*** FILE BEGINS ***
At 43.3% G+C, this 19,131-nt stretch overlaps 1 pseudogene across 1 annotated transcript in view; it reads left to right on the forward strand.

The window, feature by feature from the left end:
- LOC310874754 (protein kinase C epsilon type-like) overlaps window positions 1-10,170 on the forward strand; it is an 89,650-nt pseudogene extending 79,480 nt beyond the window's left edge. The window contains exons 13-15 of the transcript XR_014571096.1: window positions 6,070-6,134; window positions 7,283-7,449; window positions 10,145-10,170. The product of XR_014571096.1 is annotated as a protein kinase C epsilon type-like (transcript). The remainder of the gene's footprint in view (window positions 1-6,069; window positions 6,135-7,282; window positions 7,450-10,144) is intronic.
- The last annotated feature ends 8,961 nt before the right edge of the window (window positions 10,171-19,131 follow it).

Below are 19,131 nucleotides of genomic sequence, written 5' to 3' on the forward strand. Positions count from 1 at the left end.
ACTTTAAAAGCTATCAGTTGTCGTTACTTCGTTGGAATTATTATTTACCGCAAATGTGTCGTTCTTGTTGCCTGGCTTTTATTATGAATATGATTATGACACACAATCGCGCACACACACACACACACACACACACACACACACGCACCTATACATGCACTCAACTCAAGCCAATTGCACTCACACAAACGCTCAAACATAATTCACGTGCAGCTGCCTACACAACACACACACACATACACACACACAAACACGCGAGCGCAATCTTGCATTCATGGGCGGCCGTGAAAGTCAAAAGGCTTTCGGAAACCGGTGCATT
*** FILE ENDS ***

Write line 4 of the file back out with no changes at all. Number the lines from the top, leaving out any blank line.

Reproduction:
- The last annotated feature ends 8,961 nt before the right edge of the window (window positions 10,171-19,131 follow it).